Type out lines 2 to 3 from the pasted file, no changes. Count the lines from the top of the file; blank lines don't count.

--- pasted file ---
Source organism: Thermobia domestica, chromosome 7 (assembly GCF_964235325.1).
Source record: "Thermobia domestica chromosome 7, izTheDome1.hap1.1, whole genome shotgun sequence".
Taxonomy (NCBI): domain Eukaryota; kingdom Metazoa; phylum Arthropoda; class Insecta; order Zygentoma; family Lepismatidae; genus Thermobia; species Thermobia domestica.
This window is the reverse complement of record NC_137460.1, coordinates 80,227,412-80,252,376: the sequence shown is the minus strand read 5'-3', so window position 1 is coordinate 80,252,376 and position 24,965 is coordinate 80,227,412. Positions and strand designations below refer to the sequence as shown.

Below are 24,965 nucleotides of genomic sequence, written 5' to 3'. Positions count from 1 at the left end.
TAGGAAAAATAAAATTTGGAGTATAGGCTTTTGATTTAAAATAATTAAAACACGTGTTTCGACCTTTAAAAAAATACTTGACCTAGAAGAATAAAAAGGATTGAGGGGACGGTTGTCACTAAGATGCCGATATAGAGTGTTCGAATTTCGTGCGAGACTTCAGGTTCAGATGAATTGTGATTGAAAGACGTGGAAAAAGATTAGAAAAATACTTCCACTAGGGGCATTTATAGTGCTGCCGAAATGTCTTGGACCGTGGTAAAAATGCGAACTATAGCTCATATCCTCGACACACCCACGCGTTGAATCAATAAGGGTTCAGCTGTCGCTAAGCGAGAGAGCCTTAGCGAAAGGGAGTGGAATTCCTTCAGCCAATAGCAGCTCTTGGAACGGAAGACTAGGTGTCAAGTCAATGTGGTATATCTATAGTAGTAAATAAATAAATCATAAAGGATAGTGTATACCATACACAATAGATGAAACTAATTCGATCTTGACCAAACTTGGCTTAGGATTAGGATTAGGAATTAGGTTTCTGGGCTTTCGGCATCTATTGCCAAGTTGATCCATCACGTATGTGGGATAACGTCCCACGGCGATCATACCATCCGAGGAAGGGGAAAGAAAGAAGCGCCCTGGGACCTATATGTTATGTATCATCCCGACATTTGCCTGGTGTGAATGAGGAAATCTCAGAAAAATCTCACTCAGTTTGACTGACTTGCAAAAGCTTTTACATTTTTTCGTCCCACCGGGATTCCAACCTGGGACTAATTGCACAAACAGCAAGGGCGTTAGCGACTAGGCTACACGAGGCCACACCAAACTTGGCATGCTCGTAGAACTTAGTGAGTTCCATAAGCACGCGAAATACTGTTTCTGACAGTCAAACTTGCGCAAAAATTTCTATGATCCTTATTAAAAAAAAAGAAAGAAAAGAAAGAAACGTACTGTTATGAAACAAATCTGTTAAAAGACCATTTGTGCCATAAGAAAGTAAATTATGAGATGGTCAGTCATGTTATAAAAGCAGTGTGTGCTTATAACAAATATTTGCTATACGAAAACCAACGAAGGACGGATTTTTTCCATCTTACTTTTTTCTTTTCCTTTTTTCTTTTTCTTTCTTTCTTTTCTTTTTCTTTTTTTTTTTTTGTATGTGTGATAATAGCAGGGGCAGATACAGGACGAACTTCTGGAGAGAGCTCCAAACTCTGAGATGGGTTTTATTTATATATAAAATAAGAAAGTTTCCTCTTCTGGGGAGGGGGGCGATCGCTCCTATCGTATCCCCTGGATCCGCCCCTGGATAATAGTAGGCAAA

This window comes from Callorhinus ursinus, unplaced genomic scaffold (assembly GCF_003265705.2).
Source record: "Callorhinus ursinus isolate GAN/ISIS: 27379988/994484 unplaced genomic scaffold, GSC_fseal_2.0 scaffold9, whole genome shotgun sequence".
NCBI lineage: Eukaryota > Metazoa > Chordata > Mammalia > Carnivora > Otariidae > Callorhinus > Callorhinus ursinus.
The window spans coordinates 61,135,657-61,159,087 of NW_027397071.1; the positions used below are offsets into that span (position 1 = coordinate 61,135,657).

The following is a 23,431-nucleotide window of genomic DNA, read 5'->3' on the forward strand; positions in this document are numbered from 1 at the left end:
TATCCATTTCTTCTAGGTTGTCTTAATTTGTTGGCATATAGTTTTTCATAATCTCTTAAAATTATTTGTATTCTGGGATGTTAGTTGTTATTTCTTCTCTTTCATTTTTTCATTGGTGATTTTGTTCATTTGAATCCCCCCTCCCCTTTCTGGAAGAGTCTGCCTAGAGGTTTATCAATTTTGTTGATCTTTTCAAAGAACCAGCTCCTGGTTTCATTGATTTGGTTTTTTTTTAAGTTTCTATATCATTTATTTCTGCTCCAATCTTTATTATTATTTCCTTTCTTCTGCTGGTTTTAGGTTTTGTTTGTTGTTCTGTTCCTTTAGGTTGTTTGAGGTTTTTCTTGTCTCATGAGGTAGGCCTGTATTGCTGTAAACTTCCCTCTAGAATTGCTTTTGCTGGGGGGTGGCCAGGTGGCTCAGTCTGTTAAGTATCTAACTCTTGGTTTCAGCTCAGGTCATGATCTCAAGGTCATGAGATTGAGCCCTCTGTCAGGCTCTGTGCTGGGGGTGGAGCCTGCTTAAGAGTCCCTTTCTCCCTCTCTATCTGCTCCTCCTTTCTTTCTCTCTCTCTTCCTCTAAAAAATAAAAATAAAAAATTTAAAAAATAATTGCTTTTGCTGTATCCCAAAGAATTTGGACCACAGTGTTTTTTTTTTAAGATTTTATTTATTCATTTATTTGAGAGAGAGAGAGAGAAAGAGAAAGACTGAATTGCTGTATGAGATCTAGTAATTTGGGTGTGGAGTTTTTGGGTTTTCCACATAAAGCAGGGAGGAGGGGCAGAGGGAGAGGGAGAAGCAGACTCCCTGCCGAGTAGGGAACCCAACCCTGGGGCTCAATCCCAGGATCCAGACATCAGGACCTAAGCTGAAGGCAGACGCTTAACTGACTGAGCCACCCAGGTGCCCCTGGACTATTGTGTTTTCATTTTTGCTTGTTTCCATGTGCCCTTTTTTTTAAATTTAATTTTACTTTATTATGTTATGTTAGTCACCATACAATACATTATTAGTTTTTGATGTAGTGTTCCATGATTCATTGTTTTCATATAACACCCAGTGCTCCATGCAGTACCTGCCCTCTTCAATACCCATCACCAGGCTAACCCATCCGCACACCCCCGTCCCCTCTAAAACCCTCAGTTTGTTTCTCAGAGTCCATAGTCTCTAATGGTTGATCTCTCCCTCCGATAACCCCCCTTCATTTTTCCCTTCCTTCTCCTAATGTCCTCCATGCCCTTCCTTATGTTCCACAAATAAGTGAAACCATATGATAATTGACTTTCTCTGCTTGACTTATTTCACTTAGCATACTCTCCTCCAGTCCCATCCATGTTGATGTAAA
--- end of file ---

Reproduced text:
Source record: "Thermobia domestica chromosome 7, izTheDome1.hap1.1, whole genome shotgun sequence".
Taxonomy (NCBI): domain Eukaryota; kingdom Metazoa; phylum Arthropoda; class Insecta; order Zygentoma; family Lepismatidae; genus Thermobia; species Thermobia domestica.